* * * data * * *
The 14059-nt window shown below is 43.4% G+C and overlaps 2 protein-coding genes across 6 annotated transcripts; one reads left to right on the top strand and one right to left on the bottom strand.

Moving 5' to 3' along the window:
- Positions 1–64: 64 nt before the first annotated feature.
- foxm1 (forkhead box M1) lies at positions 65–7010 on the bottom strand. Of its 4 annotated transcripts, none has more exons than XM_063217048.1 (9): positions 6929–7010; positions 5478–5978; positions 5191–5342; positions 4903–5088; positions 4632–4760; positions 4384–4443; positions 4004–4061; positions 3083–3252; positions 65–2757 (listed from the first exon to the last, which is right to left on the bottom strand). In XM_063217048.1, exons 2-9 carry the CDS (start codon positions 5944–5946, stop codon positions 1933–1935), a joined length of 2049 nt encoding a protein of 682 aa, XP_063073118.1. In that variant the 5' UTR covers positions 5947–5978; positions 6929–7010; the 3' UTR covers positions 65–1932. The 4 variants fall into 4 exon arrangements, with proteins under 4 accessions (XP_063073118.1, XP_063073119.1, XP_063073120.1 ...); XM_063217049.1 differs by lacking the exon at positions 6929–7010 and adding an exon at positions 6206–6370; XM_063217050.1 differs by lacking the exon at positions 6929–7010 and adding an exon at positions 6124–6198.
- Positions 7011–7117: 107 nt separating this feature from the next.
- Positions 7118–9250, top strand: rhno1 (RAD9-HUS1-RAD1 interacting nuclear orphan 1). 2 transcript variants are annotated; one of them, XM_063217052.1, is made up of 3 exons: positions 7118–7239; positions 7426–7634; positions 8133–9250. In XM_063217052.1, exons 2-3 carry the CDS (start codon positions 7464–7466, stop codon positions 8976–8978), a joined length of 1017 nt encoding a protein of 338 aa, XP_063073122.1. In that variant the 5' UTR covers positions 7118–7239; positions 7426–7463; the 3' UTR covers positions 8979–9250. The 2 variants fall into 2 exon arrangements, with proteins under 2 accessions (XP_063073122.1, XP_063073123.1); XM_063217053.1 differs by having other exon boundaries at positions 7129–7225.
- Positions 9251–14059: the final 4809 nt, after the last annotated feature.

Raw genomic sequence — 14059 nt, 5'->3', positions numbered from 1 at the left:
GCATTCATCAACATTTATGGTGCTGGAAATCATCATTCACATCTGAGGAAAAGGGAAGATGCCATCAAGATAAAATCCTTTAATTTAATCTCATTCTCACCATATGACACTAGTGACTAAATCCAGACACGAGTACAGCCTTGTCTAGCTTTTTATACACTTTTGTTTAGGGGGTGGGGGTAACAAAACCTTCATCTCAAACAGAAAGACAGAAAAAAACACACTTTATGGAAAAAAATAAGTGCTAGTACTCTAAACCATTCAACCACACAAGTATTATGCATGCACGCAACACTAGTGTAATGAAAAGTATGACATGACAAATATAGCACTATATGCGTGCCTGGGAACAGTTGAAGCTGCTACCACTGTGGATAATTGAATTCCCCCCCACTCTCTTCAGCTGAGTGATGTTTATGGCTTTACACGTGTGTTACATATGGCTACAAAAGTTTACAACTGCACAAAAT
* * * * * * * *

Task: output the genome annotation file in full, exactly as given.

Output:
The 14059-nt window shown below is 43.4% G+C and overlaps 2 protein-coding genes across 6 annotated transcripts; one reads left to right on the top strand and one right to left on the bottom strand.

Moving 5' to 3' along the window:
- Positions 1–64: 64 nt before the first annotated feature.
- foxm1 (forkhead box M1) lies at positions 65–7010 on the bottom strand. Of its 4 annotated transcripts, none has more exons than XM_063217048.1 (9): positions 6929–7010; positions 5478–5978; positions 5191–5342; positions 4903–5088; positions 4632–4760; positions 4384–4443; positions 4004–4061; positions 3083–3252; positions 65–2757 (listed from the first exon to the last, which is right to left on the bottom strand). In XM_063217048.1, exons 2-9 carry the CDS (start codon positions 5944–5946, stop codon positions 1933–1935), a joined length of 2049 nt encoding a protein of 682 aa, XP_063073118.1. In that variant the 5' UTR covers positions 5947–5978; positions 6929–7010; the 3' UTR covers positions 65–1932. The 4 variants fall into 4 exon arrangements, with proteins under 4 accessions (XP_063073118.1, XP_063073119.1, XP_063073120.1 ...); XM_063217049.1 differs by lacking the exon at positions 6929–7010 and adding an exon at positions 6206–6370; XM_063217050.1 differs by lacking the exon at positions 6929–7010 and adding an exon at positions 6124–6198.
- Positions 7011–7117: 107 nt separating this feature from the next.
- Positions 7118–9250, top strand: rhno1 (RAD9-HUS1-RAD1 interacting nuclear orphan 1). 2 transcript variants are annotated; one of them, XM_063217052.1, is made up of 3 exons: positions 7118–7239; positions 7426–7634; positions 8133–9250. In XM_063217052.1, exons 2-3 carry the CDS (start codon positions 7464–7466, stop codon positions 8976–8978), a joined length of 1017 nt encoding a protein of 338 aa, XP_063073122.1. In that variant the 5' UTR covers positions 7118–7239; positions 7426–7463; the 3' UTR covers positions 8979–9250. The 2 variants fall into 2 exon arrangements, with proteins under 2 accessions (XP_063073122.1, XP_063073123.1); XM_063217053.1 differs by having other exon boundaries at positions 7129–7225.
- Positions 9251–14059: the final 4809 nt, after the last annotated feature.

Raw genomic sequence — 14059 nt, 5'->3', positions numbered from 1 at the left:
GCATTCATCAACATTTATGGTGCTGGAAATCATCATTCACATCTGAGGAAAAGGGAAGATGCCATCAAGATAAAATCCTTTAATTTAATCTCATTCTCACCATATGACACTAGTGACTAAATCCAGACACGAGTACAGCCTTGTCTAGCTTTTTATACACTTTTGTTTAGGGGGTGGGGGTAACAAAACCTTCATCTCAAACAGAAAGACAGAAAAAAACACACTTTATGGAAAAAAATAAGTGCTAGTACTCTAAACCATTCAACCACACAAGTATTATGCATGCACGCAACACTAGTGTAATGAAAAGTATGACATGACAAATATAGCACTATATGCGTGCCTGGGAACAGTTGAAGCTGCTACCACTGTGGATAATTGAATTCCCCCCCACTCTCTTCAGCTGAGTGATGTTTATGGCTTTACACGTGTGTTACATATGGCTACAAAAGTTTACAACTGCACAAAAT